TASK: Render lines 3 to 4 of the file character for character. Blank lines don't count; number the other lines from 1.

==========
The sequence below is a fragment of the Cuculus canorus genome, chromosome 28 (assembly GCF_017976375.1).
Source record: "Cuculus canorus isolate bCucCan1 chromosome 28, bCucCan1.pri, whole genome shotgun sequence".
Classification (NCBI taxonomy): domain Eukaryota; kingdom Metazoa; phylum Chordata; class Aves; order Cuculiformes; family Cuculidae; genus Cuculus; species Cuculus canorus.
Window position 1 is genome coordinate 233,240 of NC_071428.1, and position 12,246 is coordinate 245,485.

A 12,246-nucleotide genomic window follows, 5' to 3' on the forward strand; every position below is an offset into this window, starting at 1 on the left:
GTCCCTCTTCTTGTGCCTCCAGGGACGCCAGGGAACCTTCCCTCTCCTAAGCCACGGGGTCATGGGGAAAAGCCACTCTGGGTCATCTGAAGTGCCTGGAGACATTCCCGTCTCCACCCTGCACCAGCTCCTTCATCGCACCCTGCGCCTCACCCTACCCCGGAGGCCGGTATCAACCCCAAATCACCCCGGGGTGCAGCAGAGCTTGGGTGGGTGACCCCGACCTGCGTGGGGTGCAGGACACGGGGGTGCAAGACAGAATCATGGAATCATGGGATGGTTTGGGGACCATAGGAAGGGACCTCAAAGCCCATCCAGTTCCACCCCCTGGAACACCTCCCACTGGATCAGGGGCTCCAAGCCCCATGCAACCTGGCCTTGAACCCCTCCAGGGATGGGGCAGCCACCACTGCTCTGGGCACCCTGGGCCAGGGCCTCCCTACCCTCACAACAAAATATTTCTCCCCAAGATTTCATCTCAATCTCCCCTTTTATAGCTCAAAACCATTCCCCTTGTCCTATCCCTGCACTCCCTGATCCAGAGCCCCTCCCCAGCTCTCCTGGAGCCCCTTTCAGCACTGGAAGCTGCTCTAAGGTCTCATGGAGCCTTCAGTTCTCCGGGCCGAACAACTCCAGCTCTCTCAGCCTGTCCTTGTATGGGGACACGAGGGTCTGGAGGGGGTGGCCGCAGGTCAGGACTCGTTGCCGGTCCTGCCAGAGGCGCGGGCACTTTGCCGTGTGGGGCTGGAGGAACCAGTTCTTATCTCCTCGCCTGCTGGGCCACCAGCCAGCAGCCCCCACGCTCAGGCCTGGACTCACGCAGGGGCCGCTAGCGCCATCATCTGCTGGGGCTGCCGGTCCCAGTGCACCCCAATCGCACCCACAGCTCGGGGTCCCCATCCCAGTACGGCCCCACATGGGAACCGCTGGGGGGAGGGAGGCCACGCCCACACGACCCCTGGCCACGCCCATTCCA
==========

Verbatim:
Classification (NCBI taxonomy): domain Eukaryota; kingdom Metazoa; phylum Chordata; class Aves; order Cuculiformes; family Cuculidae; genus Cuculus; species Cuculus canorus.
Window position 1 is genome coordinate 233,240 of NC_071428.1, and position 12,246 is coordinate 245,485.